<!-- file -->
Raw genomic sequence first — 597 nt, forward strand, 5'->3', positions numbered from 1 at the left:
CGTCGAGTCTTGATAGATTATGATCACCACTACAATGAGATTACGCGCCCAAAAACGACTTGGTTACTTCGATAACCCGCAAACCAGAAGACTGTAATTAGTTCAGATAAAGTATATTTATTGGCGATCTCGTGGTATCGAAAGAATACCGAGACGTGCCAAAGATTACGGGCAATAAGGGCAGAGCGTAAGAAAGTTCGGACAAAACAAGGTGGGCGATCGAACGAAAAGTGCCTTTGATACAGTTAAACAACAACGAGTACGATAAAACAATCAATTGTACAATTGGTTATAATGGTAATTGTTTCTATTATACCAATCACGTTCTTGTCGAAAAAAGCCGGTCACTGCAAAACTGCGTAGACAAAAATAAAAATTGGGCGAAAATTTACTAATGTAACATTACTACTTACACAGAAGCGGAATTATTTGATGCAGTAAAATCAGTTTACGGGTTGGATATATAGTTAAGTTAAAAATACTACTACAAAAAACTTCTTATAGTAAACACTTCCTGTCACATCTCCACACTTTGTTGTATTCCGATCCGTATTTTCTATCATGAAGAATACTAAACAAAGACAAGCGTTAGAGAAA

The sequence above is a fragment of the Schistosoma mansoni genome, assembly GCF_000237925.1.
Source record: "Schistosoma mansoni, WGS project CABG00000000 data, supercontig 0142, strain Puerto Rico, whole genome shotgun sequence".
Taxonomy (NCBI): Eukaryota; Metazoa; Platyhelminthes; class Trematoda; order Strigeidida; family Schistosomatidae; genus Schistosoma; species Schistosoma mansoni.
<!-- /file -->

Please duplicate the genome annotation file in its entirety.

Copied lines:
Raw genomic sequence first — 597 nt, forward strand, 5'->3', positions numbered from 1 at the left:
CGTCGAGTCTTGATAGATTATGATCACCACTACAATGAGATTACGCGCCCAAAAACGACTTGGTTACTTCGATAACCCGCAAACCAGAAGACTGTAATTAGTTCAGATAAAGTATATTTATTGGCGATCTCGTGGTATCGAAAGAATACCGAGACGTGCCAAAGATTACGGGCAATAAGGGCAGAGCGTAAGAAAGTTCGGACAAAACAAGGTGGGCGATCGAACGAAAAGTGCCTTTGATACAGTTAAACAACAACGAGTACGATAAAACAATCAATTGTACAATTGGTTATAATGGTAATTGTTTCTATTATACCAATCACGTTCTTGTCGAAAAAAGCCGGTCACTGCAAAACTGCGTAGACAAAAATAAAAATTGGGCGAAAATTTACTAATGTAACATTACTACTTACACAGAAGCGGAATTATTTGATGCAGTAAAATCAGTTTACGGGTTGGATATATAGTTAAGTTAAAAATACTACTACAAAAAACTTCTTATAGTAAACACTTCCTGTCACATCTCCACACTTTGTTGTATTCCGATCCGTATTTTCTATCATGAAGAATACTAAACAAAGACAAGCGTTAGAGAAA

The sequence above is a fragment of the Schistosoma mansoni genome, assembly GCF_000237925.1.
Source record: "Schistosoma mansoni, WGS project CABG00000000 data, supercontig 0142, strain Puerto Rico, whole genome shotgun sequence".
Taxonomy (NCBI): Eukaryota; Metazoa; Platyhelminthes; class Trematoda; order Strigeidida; family Schistosomatidae; genus Schistosoma; species Schistosoma mansoni.